SKOWHEGAN — Pam and Jeff Powers had a good week.

On Tuesday, the Skowhegan Board of Selectmen gave the town development office approval to file a letter of intent for a $180,000 grant application for their Bigelow Brewing Co.

On Thursday, the couple took delivery of 96 full-sized utility poles to be used to build a new hop growing yard, the same day they released their newest brew – Avery Peak 4088, a summer wheat ale made with orange and coriander.

When the couple opened their brewery on Bigelow Hill Road in May 2014, there were about 47 microbreweries in Maine, company vice president Pam Powers said. Now there are 62 with 12 more set to open this year.

The plan is to quadruple the Bigelow Brewing operation, and Powers said it’s warranted.

“I don’t know any brewery that is struggling in Maine,” she said. “We have had an increase in sales every month. We are selling at capacity. We’re selling every bit of product we can make. We can’t make it fast enough. We’re turning down customers every week.”

If the federal Economic and Community Development grant is approved, the couple will need at least that much more to expand the brewery in the former horse-barn by 50 feet for a new 15-barrel brewhouse. They currently operate with three barrels. They also want to add a one-acre hop-growing yard, extend the garage for storage and complete landscaping for an outdoor patio, where they will offer wood-fired pizza slices, samples of brews and local entertainment on Friday and Saturday nights. They also will host fundraising events, weddings and rehearsal dinners.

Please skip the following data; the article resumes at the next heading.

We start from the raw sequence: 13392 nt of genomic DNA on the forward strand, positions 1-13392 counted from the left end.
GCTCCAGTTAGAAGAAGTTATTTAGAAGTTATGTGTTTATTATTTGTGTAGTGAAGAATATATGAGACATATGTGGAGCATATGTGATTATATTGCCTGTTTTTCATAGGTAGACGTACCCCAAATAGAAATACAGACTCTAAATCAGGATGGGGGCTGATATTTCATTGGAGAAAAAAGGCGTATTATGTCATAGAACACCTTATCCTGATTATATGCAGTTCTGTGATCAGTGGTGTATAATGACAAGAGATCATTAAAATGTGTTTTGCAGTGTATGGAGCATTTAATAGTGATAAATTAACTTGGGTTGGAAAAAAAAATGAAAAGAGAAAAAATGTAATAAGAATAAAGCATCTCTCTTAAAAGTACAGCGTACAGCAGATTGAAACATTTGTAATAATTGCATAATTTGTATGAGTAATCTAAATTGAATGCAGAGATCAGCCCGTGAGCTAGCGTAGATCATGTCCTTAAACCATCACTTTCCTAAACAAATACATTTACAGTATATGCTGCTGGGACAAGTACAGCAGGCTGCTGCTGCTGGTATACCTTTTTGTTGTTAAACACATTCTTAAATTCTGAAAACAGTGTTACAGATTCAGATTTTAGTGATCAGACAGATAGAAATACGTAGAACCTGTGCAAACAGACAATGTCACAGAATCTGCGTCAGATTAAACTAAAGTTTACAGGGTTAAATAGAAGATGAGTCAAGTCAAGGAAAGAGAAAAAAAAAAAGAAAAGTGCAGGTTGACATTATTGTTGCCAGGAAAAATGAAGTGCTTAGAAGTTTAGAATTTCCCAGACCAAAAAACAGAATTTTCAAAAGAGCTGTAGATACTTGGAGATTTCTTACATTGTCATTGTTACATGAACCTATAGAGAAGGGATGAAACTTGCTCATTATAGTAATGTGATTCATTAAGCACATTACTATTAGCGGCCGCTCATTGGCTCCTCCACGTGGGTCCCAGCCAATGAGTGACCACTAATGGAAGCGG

In addition, they plan to start canning their beverages for sale.

The couple opened with two beers in 2014 – Dementia Dog, a double IPA (India pale ale) with five kinds of hops that has a 7.9 percent alcohol content by volume, and Lying Bastard, which is 4.9 percent alcohol.

They since have added Bigelow Brown Ale, Jail Break Chocolate Chili Stout – made with tomato chili from New Mexico – and as of Thursday, the Avery Peak 4088, the number indicating the elevation of Avery Peak in the nearby Bigelow range.

“We can do about 100 gallons of brew on this system,” Powers said Thursday as she, husband Jeff and daughter Jordan, 26, brewed up a batch of Avery Peak. She said by expanding from three to 15 barrels, “our system will be able to do 450 gallons, and we’ll have four fermentors that will hold 1,000 gallons.”

They hope to brew 3,000 gallons over the course of a month with some beers taking 14 days to finish and others taking half that amount of time.

“Our business plan has us starting at about 2,000 gallons a month and increasing production as demand calls for it,” Jeff Powers said.

Jeff Powers works full time at Catalyst Paper in Rumford. Pam Powers is a retired Skowhegan middle school teacher.

The couple began converting the 36-by-48-foot horse barn in 2011 and started the state and federal licensing process.

The Powers make about 100 gallons of beer each week, most of which is stored in a cooler on site, ready for sale from the brewery and from taps at local restaurants and pubs and in 22-ounce bottles and 64-ounce growlers for local stores.

The commercial utility poles will be sunk into the ground 14 feet apart. Each pole will have a cable system on top and twine strung to the ground for the hops to grow on. A hop plant can grow 12 inches in a day during the summer, and plants take about three years to fully mature for harvest, Pam Powers said.

“We’re also fencing that in next year, and we’re going to have sheep eat the grass, and chickens will be in there to keep the bugs off the hops,” she said. “We’re going to try to do all organic if we can.”